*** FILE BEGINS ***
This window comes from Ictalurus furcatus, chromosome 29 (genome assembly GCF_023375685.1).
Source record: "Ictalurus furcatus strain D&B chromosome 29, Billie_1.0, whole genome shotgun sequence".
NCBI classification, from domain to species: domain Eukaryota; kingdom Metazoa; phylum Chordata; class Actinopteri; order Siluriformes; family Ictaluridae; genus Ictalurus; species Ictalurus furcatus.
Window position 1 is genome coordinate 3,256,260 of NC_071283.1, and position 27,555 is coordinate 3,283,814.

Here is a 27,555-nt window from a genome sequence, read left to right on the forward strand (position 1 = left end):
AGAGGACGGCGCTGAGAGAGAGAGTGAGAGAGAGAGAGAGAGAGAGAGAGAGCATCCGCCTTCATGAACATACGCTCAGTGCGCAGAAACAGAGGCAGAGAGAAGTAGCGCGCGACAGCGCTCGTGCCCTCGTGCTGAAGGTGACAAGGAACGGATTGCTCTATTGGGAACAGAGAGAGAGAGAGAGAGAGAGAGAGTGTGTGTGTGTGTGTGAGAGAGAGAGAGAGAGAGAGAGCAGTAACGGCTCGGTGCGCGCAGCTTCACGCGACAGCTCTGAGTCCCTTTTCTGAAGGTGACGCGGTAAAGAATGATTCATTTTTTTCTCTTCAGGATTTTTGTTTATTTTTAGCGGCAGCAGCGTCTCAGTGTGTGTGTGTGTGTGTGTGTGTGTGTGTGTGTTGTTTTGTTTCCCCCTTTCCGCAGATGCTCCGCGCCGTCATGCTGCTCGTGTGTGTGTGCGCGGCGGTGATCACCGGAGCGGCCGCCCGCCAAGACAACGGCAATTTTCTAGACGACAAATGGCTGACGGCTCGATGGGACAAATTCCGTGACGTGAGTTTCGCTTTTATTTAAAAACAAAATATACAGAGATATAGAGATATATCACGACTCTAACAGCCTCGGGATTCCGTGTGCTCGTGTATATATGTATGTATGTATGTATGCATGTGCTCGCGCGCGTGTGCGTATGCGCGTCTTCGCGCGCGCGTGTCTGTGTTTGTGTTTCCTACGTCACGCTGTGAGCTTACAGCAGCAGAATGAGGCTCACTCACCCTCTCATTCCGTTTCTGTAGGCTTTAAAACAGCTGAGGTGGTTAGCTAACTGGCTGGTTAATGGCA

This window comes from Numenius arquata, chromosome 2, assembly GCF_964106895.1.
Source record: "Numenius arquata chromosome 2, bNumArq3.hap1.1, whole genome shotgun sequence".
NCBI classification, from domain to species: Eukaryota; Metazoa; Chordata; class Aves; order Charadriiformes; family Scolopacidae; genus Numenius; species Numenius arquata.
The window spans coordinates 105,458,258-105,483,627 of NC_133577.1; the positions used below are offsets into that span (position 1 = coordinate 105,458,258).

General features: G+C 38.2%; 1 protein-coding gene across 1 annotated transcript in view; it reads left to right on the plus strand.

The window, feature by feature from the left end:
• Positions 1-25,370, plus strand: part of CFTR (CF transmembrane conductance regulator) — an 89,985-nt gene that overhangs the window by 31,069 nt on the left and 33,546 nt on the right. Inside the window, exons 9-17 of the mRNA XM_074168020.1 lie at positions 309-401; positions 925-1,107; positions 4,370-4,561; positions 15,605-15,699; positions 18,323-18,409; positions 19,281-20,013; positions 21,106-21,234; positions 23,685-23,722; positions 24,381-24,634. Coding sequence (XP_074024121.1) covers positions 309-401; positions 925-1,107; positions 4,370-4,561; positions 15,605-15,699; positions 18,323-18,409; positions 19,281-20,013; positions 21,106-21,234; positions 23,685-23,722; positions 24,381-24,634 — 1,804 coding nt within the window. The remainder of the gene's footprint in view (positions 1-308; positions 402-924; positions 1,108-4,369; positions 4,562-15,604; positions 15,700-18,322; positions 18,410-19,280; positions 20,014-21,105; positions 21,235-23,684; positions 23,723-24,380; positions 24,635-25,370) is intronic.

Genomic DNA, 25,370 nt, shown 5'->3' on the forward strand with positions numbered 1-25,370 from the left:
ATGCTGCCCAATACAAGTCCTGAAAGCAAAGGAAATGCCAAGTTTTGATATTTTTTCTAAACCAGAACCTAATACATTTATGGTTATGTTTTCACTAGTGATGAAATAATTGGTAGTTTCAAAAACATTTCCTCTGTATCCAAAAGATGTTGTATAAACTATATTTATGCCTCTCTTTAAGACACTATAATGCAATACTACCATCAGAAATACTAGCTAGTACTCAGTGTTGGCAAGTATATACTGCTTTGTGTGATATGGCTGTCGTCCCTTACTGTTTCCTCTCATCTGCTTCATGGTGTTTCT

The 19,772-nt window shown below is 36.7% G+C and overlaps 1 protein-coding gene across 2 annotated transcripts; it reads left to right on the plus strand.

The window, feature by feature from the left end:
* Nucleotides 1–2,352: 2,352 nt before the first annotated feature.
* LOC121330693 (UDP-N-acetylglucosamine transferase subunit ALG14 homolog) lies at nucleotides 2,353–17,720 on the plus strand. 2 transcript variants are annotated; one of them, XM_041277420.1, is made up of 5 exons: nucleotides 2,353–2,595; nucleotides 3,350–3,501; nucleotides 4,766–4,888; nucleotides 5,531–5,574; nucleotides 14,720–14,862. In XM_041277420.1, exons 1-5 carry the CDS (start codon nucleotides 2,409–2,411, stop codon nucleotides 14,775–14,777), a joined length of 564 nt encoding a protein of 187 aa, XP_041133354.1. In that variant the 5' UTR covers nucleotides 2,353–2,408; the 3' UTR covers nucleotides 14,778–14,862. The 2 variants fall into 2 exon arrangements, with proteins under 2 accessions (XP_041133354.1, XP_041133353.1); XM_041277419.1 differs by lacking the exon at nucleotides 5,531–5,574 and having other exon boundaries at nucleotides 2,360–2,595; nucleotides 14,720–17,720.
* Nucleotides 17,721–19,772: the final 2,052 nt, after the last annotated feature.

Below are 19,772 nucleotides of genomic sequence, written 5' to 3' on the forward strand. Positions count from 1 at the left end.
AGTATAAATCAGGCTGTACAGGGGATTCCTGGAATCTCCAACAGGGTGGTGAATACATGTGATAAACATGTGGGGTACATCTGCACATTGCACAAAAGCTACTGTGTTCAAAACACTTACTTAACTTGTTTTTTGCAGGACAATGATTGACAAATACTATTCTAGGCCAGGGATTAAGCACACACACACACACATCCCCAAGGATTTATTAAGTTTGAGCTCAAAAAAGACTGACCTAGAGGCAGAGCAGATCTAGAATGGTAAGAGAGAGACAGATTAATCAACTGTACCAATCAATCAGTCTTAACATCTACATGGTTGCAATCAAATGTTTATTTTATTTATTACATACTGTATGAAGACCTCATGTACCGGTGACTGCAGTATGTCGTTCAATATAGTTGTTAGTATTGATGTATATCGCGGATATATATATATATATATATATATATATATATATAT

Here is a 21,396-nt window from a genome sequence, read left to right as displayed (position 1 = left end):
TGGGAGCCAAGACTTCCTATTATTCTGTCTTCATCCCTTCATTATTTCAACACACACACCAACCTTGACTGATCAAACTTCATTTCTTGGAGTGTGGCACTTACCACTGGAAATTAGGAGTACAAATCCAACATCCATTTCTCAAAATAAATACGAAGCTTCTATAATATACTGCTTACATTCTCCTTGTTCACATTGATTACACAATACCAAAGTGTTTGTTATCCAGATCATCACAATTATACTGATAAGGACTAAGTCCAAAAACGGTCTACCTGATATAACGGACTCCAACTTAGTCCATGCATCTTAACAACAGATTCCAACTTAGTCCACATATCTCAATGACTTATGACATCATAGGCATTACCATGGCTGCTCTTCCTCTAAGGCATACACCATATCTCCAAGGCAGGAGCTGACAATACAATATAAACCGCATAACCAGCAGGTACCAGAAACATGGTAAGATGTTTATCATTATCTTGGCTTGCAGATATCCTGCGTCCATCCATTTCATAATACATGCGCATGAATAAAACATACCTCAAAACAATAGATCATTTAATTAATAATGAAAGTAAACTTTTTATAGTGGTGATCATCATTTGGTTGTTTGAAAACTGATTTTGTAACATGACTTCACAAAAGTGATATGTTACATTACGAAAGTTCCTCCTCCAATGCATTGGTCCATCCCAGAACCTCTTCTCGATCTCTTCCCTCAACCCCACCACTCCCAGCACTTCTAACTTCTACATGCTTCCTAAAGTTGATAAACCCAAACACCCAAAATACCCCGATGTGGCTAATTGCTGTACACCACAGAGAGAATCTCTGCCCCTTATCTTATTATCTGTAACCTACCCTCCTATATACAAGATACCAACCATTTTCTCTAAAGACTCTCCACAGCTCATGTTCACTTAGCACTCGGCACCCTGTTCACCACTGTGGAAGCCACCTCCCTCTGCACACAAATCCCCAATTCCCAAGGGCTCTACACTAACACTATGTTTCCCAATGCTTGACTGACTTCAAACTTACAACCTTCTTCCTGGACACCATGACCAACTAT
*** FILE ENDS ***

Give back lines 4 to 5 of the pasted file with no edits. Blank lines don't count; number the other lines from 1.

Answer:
Window position 1 is genome coordinate 3,256,260 of NC_071283.1, and position 27,555 is coordinate 3,283,814.

Here is a 27,555-nt window from a genome sequence, read left to right on the forward strand (position 1 = left end):